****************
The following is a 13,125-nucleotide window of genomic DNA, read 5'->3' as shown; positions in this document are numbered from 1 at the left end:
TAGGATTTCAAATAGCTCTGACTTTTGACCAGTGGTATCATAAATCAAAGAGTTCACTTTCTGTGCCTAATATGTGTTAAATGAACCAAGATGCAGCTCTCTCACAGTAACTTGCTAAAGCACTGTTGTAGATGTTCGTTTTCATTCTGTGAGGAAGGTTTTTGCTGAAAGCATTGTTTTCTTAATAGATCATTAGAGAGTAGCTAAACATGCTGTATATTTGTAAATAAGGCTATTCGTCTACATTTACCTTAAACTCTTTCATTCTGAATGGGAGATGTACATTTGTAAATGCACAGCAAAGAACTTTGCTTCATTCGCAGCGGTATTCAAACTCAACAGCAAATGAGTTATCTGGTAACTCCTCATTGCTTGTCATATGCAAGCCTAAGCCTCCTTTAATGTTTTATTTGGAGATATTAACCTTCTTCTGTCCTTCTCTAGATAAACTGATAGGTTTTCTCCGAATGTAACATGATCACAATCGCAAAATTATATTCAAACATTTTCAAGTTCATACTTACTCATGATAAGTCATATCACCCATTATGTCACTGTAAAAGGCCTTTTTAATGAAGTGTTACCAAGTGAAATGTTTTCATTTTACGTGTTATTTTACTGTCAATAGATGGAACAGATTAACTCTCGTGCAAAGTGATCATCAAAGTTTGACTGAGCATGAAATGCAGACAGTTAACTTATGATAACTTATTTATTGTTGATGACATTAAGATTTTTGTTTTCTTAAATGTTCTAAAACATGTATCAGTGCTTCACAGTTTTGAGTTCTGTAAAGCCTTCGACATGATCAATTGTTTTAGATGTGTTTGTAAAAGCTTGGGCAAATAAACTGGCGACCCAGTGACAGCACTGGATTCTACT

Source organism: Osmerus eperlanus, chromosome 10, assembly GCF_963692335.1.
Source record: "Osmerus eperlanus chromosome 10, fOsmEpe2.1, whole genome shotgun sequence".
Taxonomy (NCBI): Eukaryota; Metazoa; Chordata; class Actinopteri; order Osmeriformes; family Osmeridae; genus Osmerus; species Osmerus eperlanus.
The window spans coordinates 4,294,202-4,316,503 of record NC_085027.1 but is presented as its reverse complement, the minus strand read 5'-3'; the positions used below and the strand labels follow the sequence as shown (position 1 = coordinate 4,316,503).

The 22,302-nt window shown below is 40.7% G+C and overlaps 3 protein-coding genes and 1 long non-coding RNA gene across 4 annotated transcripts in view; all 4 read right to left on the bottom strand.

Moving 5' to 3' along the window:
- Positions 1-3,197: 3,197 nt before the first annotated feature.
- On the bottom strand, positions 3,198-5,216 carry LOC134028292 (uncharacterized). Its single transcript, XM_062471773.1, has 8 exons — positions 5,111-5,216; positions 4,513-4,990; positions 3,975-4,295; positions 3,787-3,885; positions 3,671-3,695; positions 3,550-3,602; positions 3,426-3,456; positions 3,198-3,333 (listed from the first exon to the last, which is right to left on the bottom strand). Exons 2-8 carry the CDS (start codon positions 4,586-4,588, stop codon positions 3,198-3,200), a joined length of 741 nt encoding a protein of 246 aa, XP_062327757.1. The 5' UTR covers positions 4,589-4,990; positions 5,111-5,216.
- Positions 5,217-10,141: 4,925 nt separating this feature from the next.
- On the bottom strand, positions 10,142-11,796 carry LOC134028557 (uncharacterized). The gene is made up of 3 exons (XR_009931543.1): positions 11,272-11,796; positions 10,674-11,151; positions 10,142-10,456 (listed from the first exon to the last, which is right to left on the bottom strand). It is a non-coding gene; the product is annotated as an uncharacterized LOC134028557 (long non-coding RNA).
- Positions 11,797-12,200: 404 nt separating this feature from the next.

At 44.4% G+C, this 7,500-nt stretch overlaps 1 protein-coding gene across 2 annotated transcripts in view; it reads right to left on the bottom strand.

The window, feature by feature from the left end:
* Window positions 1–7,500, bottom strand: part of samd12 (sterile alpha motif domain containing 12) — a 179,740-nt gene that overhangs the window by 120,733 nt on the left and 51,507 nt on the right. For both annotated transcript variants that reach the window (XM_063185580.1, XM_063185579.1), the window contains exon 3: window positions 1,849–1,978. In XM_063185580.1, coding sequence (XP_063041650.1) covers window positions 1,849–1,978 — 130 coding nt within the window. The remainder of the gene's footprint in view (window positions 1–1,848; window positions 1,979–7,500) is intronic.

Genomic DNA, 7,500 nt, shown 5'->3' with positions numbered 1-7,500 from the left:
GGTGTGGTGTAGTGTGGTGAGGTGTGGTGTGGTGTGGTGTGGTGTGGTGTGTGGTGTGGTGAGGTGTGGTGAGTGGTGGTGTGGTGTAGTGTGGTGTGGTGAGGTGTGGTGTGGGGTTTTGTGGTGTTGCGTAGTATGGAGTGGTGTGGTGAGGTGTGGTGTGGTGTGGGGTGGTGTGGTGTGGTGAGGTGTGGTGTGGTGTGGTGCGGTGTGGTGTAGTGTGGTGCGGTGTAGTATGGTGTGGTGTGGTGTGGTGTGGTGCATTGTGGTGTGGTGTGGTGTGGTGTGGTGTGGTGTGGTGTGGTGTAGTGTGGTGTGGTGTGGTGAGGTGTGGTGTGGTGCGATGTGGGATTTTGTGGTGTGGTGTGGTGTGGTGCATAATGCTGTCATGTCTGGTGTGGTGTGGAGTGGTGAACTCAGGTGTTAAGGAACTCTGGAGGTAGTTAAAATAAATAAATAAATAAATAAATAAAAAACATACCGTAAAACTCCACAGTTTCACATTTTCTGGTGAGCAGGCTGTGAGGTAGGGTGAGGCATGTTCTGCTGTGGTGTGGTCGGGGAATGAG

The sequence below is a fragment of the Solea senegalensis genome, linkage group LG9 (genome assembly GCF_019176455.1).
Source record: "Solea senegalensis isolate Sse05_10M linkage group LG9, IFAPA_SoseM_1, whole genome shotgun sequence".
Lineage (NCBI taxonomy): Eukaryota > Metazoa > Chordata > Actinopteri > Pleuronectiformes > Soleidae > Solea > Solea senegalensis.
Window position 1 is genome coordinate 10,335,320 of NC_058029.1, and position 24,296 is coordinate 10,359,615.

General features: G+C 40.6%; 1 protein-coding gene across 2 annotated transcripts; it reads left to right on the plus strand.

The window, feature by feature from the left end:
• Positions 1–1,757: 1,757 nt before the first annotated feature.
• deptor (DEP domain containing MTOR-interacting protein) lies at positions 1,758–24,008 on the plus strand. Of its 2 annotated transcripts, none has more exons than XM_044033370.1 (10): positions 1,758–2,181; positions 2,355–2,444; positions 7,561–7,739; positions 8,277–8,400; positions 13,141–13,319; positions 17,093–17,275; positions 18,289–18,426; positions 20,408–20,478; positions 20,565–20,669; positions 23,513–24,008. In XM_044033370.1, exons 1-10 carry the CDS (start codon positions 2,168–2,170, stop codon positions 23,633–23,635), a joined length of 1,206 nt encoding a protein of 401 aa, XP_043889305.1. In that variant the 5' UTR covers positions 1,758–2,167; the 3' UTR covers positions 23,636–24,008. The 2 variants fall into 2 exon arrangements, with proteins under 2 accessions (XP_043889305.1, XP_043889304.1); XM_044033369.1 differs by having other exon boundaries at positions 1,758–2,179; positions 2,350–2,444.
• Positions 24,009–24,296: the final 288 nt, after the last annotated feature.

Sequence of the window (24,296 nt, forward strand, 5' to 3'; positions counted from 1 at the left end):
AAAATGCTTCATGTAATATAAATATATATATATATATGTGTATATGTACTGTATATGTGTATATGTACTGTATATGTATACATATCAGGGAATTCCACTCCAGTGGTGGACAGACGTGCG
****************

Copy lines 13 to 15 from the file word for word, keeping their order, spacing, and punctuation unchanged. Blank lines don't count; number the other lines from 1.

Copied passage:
- Positions 11,797-12,200: 404 nt separating this feature from the next.

At 44.4% G+C, this 7,500-nt stretch overlaps 1 protein-coding gene across 2 annotated transcripts in view; it reads right to left on the bottom strand.

The window, feature by feature from the left end: